Fried, scrambled, poached, boiled?
This is going to be difficult, isn’t it?
No, no. It’ll be fine. Eggs = breakfast, right?
Yes, that’s right. They do equal ‘breakfast’, but that’s the mere tip of the iceberg. All of those ways are superb ways to eat an egg, but egg-appreciation can’t just stop with a couple of rashers of bacon alongside. There’s much more to the humble egg than just that.
Think of an egg as a spacecraft.
Yes, a spacecraft.
You’ve got to realise exactly what an egg is, and what it’s for. An egg is an incubator. It’s a container that holds the very essence of life itself, with everything that life needs to get a kick-start … protection, food, energy. It’s just like a little self-contained spacecraft, except without the whole rocket and orbiting the earth bit.
I see. A little far-fetched perhaps, but there’s a good point in there somewhere …
There sure is. The fact that an egg has all the things on board that are needed to give birth to life means that it’s the most primordial and essential of food. Those nutrients that are intended to nourish a chicken embryo give us a powerful dose of protein, amino acids, minerals and vitamins in a handy, portion-sized shell, and on top of that, it’s so very versatile.
Micheal Ruhlman, in the introduction to his new book, Egg: A Culinary Exploration of the World’s Most Versatile Ingredient, writes of a conversation with the author and TV presenter Alton Brown, who mused that he thought of the egg as the Rosetta Stone of the kitchen, something that ‘unlocks the secret language of the kitchen’. The egg is more than just a breakfast staple – it’s the glue that holds the kitchen together, the gateway to truly wonderful cooking:
Learn the language of the egg – understand completely the amazing and beautiful oblong orb – and you can enter new realms of cooking, rocketing you to stellar heights of culinary achievement.
Blimey! I’d better up my game with them there eggs. Where do I start?
Funny you should ask. I’ve been engrossed in Ruhlman’s book for weeks now. It’s a superb place to start if you want to find out more about cooking with eggs and the colossal range of things you can do with them.
Ruhlman has some pedigree – his earlier book, Charcuterie: The Craft of Salting, Smoking, and Curing, is my most often recommended introduction to curing and preserving meat. That book gives open, no-nonsense, practical guidance on a very tricky subject indeed, and I’ve had some huge successes through using it. Egg is just the same, a comprehensive and well-researched volume of recipes and information that’s both accessible and informative.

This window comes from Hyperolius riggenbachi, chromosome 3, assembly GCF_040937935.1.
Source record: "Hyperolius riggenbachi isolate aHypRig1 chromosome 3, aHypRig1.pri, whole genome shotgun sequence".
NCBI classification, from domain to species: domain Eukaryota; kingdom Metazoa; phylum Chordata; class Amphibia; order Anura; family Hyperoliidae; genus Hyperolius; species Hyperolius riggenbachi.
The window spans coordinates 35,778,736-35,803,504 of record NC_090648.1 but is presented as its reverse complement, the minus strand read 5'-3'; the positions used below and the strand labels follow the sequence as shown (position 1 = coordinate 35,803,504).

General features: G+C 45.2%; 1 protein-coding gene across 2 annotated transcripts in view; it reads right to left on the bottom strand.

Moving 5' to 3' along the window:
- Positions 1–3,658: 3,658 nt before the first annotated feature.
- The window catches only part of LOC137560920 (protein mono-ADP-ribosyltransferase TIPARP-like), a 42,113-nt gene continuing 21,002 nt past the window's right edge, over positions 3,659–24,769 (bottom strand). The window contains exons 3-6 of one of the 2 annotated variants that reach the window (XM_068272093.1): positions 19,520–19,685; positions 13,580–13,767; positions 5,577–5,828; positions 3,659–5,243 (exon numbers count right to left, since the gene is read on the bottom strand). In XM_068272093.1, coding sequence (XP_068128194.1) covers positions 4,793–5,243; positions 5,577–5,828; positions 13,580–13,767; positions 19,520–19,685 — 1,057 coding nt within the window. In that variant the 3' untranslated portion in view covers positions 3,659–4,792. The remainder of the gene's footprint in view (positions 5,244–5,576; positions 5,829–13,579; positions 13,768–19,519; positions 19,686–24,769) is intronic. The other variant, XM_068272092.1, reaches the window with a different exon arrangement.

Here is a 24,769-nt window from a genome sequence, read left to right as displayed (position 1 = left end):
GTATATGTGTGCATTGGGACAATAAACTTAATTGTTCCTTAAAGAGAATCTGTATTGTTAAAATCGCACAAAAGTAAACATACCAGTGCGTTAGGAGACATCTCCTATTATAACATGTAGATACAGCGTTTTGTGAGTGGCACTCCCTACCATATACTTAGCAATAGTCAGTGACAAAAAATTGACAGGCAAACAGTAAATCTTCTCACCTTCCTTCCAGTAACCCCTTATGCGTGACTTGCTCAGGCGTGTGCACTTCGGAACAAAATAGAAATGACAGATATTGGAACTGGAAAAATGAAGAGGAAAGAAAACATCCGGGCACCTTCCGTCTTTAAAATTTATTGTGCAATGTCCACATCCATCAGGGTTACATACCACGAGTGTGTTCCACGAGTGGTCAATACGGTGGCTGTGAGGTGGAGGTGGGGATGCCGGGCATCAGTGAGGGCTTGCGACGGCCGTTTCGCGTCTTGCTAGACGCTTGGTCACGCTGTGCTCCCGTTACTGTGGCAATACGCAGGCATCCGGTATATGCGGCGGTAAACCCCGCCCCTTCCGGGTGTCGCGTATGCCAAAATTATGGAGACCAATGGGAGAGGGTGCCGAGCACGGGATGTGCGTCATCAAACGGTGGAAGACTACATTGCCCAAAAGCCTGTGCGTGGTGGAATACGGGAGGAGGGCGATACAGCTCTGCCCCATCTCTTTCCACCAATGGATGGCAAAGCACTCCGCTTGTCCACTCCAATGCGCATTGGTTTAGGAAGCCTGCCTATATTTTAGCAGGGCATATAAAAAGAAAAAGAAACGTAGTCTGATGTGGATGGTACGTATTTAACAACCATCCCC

But I’ve got that Delia Smith book that has about twenty pages on how to boil an egg …
Yes, get rid of that.
It’s patronising rubbish compared to Ruhlman’s book, which has just a single page method for soft-boiling eggs, and happens to include ‘abundant strong coffee’ and ‘two Bloody Marys’ in the list of required ingredients, alongside two eggs and ‘a gratuitous amount of butter’.
There are no Delia-esque photos of simmering water, because you know already what simmering water looks like.
Is it just basics like boiled eggs, then?
No, of course not, but it’s important to get the techniques for basic things like boiled eggs and omelettes right, because with a few eggs, a pan and a bit of knowledge you’ve got a better, faster meal than any takeaway anywhere can muster.
There’s plenty more on top of this, including recipes grouped around the various states of an egg and ways it’s used – cooked in or out of the shell, as an ingredient, broken down into yolk and white. There’s even a fairly handy fold-out flowchart to match recipes to particular uses.
As you’d expect, there’s a fair showing for cakes, desserts, and things made with custards. There’s some solid instructions on making pasta, and all the breakfast staples are there. There’s a few enriched breads, such as challa, and even a method for deep-frying an egg, which, quite frankly, looks delicious.
OK, worth a look then?
Yes, absolutely. This is a very handsome book, that’s beautifully written and presented, about perhaps the most versatile but taken for granted ingredient available to the cook.
It’s a great way to start to get more out of your eggs.